Download the diagnostics (Status>Device) for engineering before rebooting the SOHO if you open a ticket.
You probably didn’t get deauth’d maliciously - stuff just glitches out all the time. The problem is the net result is basically the same and unless you are running Kismet, a sys log server, wireshark or other security monitoring tools its hard to know what happened.
Reconnecting multiple difficult to access Wi-Fi cameras is a huge PITA compared to just punching in a new password on a spoofed iPhone so I apologize in advance that this happened to you. That’s why I strongly recommended hardwiring them - to avoid this headache - every time it happens.
I do not mean to be rude but there is a reason why those 2.4 Ghz wifi cameras are always “on sale” and cost $20USD each: it’s because they run 10 year old recycled firmware written by students for other products (usually toys) on ancient insecure Linux distros and get hacked all the time or crash all the time exposing your network and data. Even mid range cameras suffer from this. Google the camera model name and the terms “security issues” and see what you find. Most inexpensive foreign made DVR’s and Wi-Fi cameras are backdoored or easy to hack. There are whole websites dedicated to showing hacked Wi-Fi camera feeds. Are you running these cameras on the same VLAN as you do your banking on? If so stop - isolate them on their own VLAN. Sorry to be the bearer of bad news but “reconnecting” them might be the least of your worries. I suffer heavily from pronoia - so I try to avoid these products like the plague.
When I got evil twinned and deauth’d I had no idea - an average home user has no way to know. The Wi-Fi would just stop working, or I had to reboot it, or that didn’t work and I had to hard reset the router and redo the set up. Momentary deauths are barely noticeable. I did that for years before I finally bought a SOHO.
Evil twin attacks are different. The client device would not reconnect nor would rebooting get it to reconnect. The attacks are a great way to drive someone crazy - I opted instead to install Kismet, up my game, get a SOHO and catch them. No more attacks - for now.
After a successful evil twin attack I had to rename the AP and make a new password - easy to do on the SOHO. Then enter that info on the affected client device. I had a bad neighbor deauth me and break into my network for years before they got caught. On most consumer grade routers its literally child’s play at this point. Guess your lucky and live in a good neighborhood?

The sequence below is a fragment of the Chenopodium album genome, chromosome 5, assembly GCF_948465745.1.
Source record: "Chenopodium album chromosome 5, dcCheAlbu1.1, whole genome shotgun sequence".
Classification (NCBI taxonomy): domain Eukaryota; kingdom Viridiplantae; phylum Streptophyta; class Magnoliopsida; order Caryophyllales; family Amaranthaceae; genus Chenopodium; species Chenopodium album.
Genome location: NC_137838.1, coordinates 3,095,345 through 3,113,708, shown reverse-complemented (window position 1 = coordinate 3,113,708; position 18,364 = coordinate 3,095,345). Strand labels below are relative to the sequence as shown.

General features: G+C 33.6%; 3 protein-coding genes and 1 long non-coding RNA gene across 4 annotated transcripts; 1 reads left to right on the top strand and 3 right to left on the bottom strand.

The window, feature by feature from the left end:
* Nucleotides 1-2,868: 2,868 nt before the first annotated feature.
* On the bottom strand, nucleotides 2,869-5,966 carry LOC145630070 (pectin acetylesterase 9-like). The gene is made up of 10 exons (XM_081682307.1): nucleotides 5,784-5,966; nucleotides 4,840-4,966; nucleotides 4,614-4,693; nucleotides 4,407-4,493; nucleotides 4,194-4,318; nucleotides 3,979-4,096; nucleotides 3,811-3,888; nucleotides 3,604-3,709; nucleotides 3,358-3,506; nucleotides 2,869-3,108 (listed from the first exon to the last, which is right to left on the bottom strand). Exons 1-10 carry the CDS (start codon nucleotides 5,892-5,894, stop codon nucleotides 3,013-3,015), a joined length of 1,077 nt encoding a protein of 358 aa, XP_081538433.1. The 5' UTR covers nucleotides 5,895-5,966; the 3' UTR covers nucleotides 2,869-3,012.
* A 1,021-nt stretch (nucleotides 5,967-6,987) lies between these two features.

Why did I make 16 SSIDs / VLANS? Because if I put all my devices on the same network - then I would have to redo all of them every time I got hacked. That’s when I figured out how to compartmentalize everything onto their own SSID / VLAN. Spoof one of my networks and it only affects one of my devices - not 20. Plus now they know I am watching so they stopped.
The SOHO is solid in my experience and has safe guarded my network and data repeatedly against attacks - something the consumer grade stuff completely failed to do. The SOHO MK3 is literally worth its weight in gold in my opinion. And on top of that 16 SSIDs / 16 VLANs = 16 routers for $200USD
I wouldn’t go with any other router in this neighborhood. Some people here actually turn off their Wi-Fi when they are not using it - I have never seen that before - that’s how bad this neighborhood is for hacking. No router can fully prevent these types of DOS attacks at this time - but no one has been able to break into the SOHO. As per the documentation and links I sent you, detecting them and capturing evidence is labour intensive / PITA.
Most enterprise grade equipment is 10 times more expensive than a SOHO and then you have to buy expensive intrusion detection software on top of that that dwarfs the cost of the router. But then again the average home user isn’t going to spend ~$5000USD on their networking equipment.
I got hacked, stalked and harassed for over 5 years before I bought a SOHO, (and multiple malicious hackers got caught eventually). Multiple. That’s why I chose the name happysurfer. Just a silly name right?
Thanks for protecting me guys! Thank-you routersecurity.org.